C is a general-purpose, procedural computer programming language supporting structured programming, lexical variable scope, and recursion, while a static type system prevents unintended operations. By design, C provides constructs that map efficiently to typical machine instructions and has found lasting use in applications previously coded in assembly language. Such applications include operating systems and various application software for computers, from supercomputers to embedded systems.
C was originally developed at Bell Labs by Dennis Ritchie between 1972 and 1973 to make utilities running on Unix. Later, it was applied to re-implementing the kernel of the Unix operating system. During the 1980s, C gradually gained popularity. It has become one of the most widely used programming languages, with C compilers from various vendors available for the majority of existing computer architectures and operating systems. C has been standardized by the ANSI since 1989 (see ANSI C) and by the International Organization for Standardization.
C is an imperative procedural language. It was designed to be compiled using a relatively straightforward compiler to provide low-level access to memory and language constructs that map efficiently to machine instructions, all with minimal runtime support. Despite its low-level capabilities, the language was designed to encourage cross-platform programming. A standards-compliant C program written with portability in mind can be compiled for a wide variety of computer platforms and operating systems with few changes to its source code. The language is available on various platforms, from embedded microcontrollers to supercomputers.
Dennis Ritchie (right), the inventor of the C programming language, with Ken Thompson
Like most procedural languages in the ALGOL tradition, C has facilities for structured programming and allows lexical variable scope and recursion. Its static type system prevents unintended operations. In C, all executable code is contained within subroutines (also called “functions”, though not strictly in the sense of functional programming). Function parameters are always passed by value. Pass-by-reference is simulated in C by explicitly passing pointer values. C program source text is free-format, using the semicolon as a statement terminator and curly braces for grouping blocks of statements.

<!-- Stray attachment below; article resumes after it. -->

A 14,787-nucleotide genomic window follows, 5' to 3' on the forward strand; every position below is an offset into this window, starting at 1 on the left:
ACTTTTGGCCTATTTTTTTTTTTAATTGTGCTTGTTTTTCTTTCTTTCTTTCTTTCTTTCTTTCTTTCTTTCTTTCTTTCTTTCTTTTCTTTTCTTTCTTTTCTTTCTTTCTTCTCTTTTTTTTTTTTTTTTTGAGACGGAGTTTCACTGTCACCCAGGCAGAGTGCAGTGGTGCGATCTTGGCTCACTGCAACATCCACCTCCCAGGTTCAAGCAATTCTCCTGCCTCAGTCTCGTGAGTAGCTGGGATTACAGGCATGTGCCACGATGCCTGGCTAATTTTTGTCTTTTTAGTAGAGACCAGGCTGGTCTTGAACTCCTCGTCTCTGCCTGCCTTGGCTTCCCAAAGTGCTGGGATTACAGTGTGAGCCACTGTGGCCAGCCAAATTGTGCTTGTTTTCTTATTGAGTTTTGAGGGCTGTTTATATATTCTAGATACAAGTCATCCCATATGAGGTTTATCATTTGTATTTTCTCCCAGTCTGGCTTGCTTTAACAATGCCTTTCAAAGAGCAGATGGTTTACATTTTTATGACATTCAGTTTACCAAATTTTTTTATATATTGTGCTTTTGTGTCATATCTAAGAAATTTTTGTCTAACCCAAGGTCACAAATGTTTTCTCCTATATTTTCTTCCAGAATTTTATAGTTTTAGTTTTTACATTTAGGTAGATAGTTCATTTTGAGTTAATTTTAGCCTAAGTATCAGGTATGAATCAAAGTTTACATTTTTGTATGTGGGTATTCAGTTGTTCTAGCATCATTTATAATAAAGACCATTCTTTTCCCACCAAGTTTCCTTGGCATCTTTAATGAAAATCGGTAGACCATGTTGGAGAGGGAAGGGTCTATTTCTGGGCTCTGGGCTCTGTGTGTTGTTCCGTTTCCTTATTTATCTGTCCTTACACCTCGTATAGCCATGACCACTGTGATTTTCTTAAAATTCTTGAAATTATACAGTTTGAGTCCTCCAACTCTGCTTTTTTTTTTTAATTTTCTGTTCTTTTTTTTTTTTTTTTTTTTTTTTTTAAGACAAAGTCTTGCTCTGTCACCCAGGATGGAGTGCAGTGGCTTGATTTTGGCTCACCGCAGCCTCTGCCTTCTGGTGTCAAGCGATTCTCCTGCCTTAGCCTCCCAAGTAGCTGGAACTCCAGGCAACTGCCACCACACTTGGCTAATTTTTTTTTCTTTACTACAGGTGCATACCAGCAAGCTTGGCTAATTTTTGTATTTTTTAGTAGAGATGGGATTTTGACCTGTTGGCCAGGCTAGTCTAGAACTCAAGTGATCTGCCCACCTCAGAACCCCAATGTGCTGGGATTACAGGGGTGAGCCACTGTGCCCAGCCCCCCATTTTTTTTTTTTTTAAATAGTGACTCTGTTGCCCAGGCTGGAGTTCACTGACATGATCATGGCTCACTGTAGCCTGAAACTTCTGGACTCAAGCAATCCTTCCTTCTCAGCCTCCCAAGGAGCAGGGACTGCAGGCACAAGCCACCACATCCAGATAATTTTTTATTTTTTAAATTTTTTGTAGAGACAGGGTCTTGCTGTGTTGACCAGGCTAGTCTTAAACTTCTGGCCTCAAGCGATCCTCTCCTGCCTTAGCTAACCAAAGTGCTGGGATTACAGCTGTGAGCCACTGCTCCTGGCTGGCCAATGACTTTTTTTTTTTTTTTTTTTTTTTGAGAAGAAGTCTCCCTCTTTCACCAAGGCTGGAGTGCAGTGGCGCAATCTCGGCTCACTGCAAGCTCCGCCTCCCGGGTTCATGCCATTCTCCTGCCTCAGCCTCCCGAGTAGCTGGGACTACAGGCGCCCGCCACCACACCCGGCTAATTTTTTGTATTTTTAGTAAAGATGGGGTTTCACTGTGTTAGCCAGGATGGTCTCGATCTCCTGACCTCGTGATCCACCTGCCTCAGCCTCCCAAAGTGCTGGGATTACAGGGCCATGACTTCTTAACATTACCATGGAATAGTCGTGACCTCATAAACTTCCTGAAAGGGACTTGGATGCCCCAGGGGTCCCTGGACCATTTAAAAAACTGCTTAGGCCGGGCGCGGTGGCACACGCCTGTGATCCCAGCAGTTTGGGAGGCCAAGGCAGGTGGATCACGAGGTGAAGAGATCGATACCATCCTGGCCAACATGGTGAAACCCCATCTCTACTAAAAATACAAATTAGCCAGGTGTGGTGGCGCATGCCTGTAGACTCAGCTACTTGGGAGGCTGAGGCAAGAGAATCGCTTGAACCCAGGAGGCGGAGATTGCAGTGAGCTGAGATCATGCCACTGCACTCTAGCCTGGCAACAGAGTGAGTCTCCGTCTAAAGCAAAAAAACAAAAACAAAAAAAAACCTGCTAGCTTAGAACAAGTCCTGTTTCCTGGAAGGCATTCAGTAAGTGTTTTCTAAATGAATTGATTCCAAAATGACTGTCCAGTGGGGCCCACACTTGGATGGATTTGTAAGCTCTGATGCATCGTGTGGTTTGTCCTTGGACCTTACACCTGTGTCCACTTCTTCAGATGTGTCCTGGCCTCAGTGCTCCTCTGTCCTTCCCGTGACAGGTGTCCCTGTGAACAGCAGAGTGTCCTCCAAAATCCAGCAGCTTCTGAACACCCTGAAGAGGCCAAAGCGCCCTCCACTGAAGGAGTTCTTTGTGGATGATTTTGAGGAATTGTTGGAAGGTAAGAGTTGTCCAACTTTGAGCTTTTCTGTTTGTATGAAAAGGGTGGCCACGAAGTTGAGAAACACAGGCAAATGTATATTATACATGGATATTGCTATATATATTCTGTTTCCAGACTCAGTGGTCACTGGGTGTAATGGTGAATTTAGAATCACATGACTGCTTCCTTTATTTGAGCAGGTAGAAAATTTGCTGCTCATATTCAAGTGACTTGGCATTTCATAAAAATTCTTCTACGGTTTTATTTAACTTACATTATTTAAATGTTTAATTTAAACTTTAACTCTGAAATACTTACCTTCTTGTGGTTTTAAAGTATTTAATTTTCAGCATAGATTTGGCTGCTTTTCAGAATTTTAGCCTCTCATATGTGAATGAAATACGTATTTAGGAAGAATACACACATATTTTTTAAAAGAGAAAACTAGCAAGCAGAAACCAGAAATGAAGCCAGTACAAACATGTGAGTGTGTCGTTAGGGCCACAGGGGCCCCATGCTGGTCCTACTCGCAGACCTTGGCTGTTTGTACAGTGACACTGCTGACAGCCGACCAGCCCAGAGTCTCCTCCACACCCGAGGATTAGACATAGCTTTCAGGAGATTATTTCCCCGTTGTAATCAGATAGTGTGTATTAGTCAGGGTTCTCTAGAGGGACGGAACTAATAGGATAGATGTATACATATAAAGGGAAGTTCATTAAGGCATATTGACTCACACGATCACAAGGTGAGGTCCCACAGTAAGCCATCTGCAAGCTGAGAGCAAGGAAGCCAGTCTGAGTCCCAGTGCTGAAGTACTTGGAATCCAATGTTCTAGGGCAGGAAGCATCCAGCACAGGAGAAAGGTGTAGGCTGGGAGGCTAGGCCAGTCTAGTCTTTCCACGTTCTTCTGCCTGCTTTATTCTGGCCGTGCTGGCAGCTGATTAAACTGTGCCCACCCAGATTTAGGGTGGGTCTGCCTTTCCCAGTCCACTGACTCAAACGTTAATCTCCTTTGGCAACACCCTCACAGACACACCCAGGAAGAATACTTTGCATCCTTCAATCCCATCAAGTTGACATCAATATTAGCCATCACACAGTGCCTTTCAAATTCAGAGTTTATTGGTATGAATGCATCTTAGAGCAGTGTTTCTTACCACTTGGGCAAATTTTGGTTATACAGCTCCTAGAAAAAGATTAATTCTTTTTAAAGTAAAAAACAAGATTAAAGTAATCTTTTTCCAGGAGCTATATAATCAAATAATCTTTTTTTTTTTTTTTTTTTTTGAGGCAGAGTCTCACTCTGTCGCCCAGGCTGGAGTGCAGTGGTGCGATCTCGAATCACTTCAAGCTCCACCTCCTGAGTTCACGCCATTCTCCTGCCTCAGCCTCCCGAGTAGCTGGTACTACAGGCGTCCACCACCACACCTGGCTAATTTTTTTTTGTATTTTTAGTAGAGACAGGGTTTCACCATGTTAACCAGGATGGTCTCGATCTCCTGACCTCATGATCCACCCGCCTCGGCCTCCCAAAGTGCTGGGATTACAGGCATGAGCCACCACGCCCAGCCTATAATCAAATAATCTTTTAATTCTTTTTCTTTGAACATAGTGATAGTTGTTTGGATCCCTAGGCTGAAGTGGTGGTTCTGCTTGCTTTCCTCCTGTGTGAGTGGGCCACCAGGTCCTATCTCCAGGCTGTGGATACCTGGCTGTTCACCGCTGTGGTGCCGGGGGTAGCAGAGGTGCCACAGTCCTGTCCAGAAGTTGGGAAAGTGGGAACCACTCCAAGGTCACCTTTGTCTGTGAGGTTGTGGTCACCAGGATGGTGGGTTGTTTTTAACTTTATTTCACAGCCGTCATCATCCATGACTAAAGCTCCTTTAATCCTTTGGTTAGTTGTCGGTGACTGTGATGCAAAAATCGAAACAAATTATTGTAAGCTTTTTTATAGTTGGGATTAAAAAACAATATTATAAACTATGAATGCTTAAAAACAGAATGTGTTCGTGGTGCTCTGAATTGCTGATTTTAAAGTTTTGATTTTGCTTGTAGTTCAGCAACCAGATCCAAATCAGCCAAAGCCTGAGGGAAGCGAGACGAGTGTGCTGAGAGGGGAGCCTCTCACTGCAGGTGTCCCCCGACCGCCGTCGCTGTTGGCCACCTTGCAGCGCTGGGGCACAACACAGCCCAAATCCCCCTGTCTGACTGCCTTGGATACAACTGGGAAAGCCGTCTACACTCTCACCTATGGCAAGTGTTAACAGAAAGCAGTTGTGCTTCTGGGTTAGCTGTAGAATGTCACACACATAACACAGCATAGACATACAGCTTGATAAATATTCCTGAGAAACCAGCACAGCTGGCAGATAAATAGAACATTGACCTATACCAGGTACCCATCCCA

The C language also exhibits the following characteristics:
- The language has a small, fixed number of keywords, including a full set of control flow primitives:
switch. User-defined names are not distinguished from keywords by any kind of sigil.
- It has a large number of arithmetic, bitwise, and logic operators:
- More than one assignment may be performed in a single statement.
- Function return values can be ignored, when not needed.
- Function and data pointers permit ad hoc run-time polymorphism.
- Functions may not be defined within the lexical scope of other functions.
- Data typing is static, but weakly enforced; all data has a type, but implicit conversions are possible.
- Declaration syntax mimics usage context. C has no “define” keyword; instead, a statement beginning with the name of a type is taken as a declaration. There is no “function” keyword; instead, a function is indicated by the presence of a parenthesized argument list.
- User-defined (typedef) and compound types are possible.
- Heterogeneous aggregate data types (
struct) allow related data elements to be accessed and assigned as a unit.
- Union is a structure with overlapping members; only the last member stored is valid.
- Array indexing is a secondary notation, defined in terms of pointer arithmetic. Unlike structs, arrays are not first-class objects: they cannot be assigned or compared using single built-in operators. There is no “array” keyword in use or definition; instead, square brackets indicate arrays syntactically, for example